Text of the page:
When Vice Presidents Carried Guns


11 July 1804: Vice President Aaron Burr kills former Treasury Secretary Alexander Hamilton in a duel in New Jersey.  We forget, even these days, what a frontier country early America was. In his sublime novel, Gore Vidal has Burr describe it thus: “It was determined that we would meet across the river in New Jersey, on the heights known as Weehawk….we would meet in two weeks’ time on July 11, 1804…I did not realize with what cunning Hamilton had prepared his departure from this world, and my ruin…When I woke up on the sofa, saw dawn, I knew I would…

Continue Reading →

The Rise and Fall of D.O.D.O.

No, you can't go back in time and kill baby Hitler.  It's complicated.  (Yes, this is Adolf as a tot).

No, you can't go back in time and kill baby Hitler. It's complicated. (Yes, this is Adolf as a tot).

by Neal Stephenson and Nicole Galland (June 2017) Neal Stephenson, you promised me time travel, magic, and Ancient Greek – all in the first few pages. You quoted Peter Gabriel! I was so there!  Oh goody, I thought, gentle reader, Mr S is back to  pre-Reamde/Anathem/Seveneves form. Nearly 750 pages later  >sigh<  I can tell you that I was wrong. Mr S misled me. Read our review of Seveneves for a more detailed exegesis of what ails Mr Stephenson’s writing now. Sadly, D.O.D.O lacks even the beauty and science that leavened Seveneves.  There’s no magic or Ancient Greek to be seen, either. Dr Melisande Stokes, Harvard lecturer in ancient language, is writing a record…

Continue Reading →

Night’s Lies by Gesualdo Bufalino


(1988) The place of confinement is an island fortress, “It is known as an island but ought to be called a rock.  For it is nothing more than a stack of volcanic tufa heaped up into the form of an enormous snout, wearisomely steep in some places, but for the most part bare, sheer crag.  The strip of sea between it and the mainland is no wider than a keen eye can traverse.  None the less to cross it, be it through the malice of the winds or of the currents, is a hazardous business for vessels, and totally beyond the…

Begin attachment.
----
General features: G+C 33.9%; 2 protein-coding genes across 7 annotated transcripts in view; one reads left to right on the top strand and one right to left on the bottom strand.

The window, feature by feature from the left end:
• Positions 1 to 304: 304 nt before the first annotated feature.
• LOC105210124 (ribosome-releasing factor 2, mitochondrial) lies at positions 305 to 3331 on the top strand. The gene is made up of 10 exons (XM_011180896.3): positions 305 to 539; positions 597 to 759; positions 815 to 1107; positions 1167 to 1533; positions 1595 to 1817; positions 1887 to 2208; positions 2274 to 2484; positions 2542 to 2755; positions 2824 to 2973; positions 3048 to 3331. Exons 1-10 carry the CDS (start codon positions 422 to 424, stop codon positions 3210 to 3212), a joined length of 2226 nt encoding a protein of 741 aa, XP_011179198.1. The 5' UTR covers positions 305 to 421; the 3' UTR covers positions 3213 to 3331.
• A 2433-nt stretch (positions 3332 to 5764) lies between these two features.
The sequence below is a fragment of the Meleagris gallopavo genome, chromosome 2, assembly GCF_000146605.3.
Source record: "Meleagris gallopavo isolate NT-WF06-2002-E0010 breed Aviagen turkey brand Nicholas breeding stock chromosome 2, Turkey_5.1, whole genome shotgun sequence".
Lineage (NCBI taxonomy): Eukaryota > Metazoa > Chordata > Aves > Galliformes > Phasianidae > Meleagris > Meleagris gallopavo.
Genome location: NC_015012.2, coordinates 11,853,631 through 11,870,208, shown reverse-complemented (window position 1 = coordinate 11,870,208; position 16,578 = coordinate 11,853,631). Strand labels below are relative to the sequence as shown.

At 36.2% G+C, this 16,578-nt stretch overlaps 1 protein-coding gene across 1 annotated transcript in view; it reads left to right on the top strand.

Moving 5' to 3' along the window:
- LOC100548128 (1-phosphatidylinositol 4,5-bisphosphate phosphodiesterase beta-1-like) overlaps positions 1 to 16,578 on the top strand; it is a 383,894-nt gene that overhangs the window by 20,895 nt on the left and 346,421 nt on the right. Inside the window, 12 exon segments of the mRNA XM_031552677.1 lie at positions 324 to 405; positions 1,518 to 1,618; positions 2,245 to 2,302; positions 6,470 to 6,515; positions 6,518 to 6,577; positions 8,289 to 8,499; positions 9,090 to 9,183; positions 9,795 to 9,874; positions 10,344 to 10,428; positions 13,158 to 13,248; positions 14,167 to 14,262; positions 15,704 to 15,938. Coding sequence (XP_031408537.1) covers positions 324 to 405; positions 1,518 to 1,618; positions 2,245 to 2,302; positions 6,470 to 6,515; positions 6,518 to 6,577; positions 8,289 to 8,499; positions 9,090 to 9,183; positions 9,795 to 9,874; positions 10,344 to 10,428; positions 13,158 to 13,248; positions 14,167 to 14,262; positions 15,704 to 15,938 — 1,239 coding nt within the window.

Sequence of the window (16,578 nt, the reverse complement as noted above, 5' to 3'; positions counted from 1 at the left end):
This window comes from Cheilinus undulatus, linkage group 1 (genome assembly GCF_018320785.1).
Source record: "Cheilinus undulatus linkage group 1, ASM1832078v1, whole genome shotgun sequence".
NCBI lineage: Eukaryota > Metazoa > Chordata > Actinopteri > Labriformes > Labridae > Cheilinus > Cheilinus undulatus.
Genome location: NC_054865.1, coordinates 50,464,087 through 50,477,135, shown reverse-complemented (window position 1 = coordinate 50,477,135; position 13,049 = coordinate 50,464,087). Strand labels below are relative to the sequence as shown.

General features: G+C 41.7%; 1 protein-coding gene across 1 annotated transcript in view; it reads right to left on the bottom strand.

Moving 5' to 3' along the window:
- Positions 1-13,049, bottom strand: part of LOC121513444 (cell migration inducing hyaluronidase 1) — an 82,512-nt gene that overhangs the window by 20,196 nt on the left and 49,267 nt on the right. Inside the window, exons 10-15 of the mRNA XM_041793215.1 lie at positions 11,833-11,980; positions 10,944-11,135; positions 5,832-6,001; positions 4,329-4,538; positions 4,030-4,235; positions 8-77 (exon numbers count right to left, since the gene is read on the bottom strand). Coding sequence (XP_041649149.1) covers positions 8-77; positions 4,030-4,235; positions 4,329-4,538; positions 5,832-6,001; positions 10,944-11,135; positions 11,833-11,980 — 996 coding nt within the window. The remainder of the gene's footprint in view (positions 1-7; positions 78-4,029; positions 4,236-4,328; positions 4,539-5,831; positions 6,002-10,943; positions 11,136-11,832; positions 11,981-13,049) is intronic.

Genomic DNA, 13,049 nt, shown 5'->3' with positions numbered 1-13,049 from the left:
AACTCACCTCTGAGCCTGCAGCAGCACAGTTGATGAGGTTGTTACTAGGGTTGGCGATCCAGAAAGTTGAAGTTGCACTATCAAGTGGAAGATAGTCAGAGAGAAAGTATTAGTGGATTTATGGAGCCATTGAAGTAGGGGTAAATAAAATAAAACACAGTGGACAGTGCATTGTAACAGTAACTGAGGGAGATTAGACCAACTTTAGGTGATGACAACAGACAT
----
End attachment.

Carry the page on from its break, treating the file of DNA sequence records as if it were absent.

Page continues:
Continue Reading →

What Gets Written at a Writers’ Festival?

June 9, 2017 | Posted by Guest Reviewer | Fiction, WRITING & LITERATURE |
Photo at Sydney Writers' Festival 2012 by Tom Worthington

Photo at Sydney Writers' Festival 2012 by Tom Worthington

(Posthumous note founds in the effects of legendary extrovert and bon vivant, J.D. Salinger) Let me lovingly dedicate this pretty skimpy piece to my fellow authors who loved to schmooze writing festivals and festschrift symposia: Kafka, Celine, Balzac, Gogol. So after managing to fend off my mother and shave, I headed downtown to campus and the common, a safe space bordered by elms and a large shelter shed under eucalypts, next to a service road. Not two weeks before, during a talk by Professor Tupper on Elitism in the Arts, the organised Shout-Down was interrupted by ten men in black jeans and balaclavas,…

Continue Reading →

New Australians of the Year


The Council of The Wise has announced a new category of Australian of the Year. Those eligible for “New Australian of the Year” are those great men and women from foreign forebears or other shores, folks whose lives were the template for, and reflect, the current splendid diversity that forms the Australian nation. Nominees can be alive or dead and must embody a facet of the country’s contemporary essence. Categories were submitted to the 2020 Summit (April 2008, which was designed by Prime Minister Rudd to “help shape a long term strategy for the nation’s future.”) Since then, over the last 8 years,…

Continue Reading →

© Copyright 2014 The Varnished Culture All Rights Reserved. TVC Disclaimer. Site by KWD&D.